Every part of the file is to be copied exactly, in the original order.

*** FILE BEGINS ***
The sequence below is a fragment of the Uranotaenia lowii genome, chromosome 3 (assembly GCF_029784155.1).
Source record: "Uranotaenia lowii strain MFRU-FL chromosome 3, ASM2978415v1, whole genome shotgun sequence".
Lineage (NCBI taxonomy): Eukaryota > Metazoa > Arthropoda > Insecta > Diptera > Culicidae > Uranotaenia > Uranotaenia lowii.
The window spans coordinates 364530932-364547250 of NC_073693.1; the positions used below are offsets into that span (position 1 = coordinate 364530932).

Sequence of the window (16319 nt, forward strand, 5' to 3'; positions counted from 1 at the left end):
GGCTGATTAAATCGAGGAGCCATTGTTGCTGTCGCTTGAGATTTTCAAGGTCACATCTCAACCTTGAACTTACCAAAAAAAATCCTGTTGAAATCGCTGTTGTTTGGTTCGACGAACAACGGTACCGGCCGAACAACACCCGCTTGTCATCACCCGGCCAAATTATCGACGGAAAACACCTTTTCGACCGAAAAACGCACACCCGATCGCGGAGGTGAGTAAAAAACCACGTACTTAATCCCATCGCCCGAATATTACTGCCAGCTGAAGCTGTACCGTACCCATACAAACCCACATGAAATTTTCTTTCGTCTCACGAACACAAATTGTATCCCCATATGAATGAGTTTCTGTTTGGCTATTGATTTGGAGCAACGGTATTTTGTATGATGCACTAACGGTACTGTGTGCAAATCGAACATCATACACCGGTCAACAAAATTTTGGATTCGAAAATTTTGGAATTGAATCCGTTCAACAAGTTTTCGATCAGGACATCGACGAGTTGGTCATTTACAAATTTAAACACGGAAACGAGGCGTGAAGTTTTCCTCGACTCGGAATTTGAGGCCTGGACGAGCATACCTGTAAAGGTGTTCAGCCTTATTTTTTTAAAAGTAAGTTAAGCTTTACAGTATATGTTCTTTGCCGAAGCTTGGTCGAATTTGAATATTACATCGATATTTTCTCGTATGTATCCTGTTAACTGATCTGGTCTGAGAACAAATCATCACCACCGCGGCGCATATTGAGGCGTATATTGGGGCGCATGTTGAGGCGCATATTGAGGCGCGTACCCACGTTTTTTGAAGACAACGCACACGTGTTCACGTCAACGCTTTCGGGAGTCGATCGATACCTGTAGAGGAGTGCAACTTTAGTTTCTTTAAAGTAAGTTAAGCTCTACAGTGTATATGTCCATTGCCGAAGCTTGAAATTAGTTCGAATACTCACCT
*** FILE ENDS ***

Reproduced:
The sequence below is a fragment of the Uranotaenia lowii genome, chromosome 3 (assembly GCF_029784155.1).
Source record: "Uranotaenia lowii strain MFRU-FL chromosome 3, ASM2978415v1, whole genome shotgun sequence".
Lineage (NCBI taxonomy): Eukaryota > Metazoa > Arthropoda > Insecta > Diptera > Culicidae > Uranotaenia > Uranotaenia lowii.
The window spans coordinates 364530932-364547250 of NC_073693.1; the positions used below are offsets into that span (position 1 = coordinate 364530932).

Sequence of the window (16319 nt, forward strand, 5' to 3'; positions counted from 1 at the left end):
GGCTGATTAAATCGAGGAGCCATTGTTGCTGTCGCTTGAGATTTTCAAGGTCACATCTCAACCTTGAACTTACCAAAAAAAATCCTGTTGAAATCGCTGTTGTTTGGTTCGACGAACAACGGTACCGGCCGAACAACACCCGCTTGTCATCACCCGGCCAAATTATCGACGGAAAACACCTTTTCGACCGAAAAACGCACACCCGATCGCGGAGGTGAGTAAAAAACCACGTACTTAATCCCATCGCCCGAATATTACTGCCAGCTGAAGCTGTACCGTACCCATACAAACCCACATGAAATTTTCTTTCGTCTCACGAACACAAATTGTATCCCCATATGAATGAGTTTCTGTTTGGCTATTGATTTGGAGCAACGGTATTTTGTATGATGCACTAACGGTACTGTGTGCAAATCGAACATCATACACCGGTCAACAAAATTTTGGATTCGAAAATTTTGGAATTGAATCCGTTCAACAAGTTTTCGATCAGGACATCGACGAGTTGGTCATTTACAAATTTAAACACGGAAACGAGGCGTGAAGTTTTCCTCGACTCGGAATTTGAGGCCTGGACGAGCATACCTGTAAAGGTGTTCAGCCTTATTTTTTTAAAAGTAAGTTAAGCTTTACAGTATATGTTCTTTGCCGAAGCTTGGTCGAATTTGAATATTACATCGATATTTTCTCGTATGTATCCTGTTAACTGATCTGGTCTGAGAACAAATCATCACCACCGCGGCGCATATTGAGGCGTATATTGGGGCGCATGTTGAGGCGCATATTGAGGCGCGTACCCACGTTTTTTGAAGACAACGCACACGTGTTCACGTCAACGCTTTCGGGAGTCGATCGATACCTGTAGAGGAGTGCAACTTTAGTTTCTTTAAAGTAAGTTAAGCTCTACAGTGTATATGTCCATTGCCGAAGCTTGAAATTAGTTCGAATACTCACCT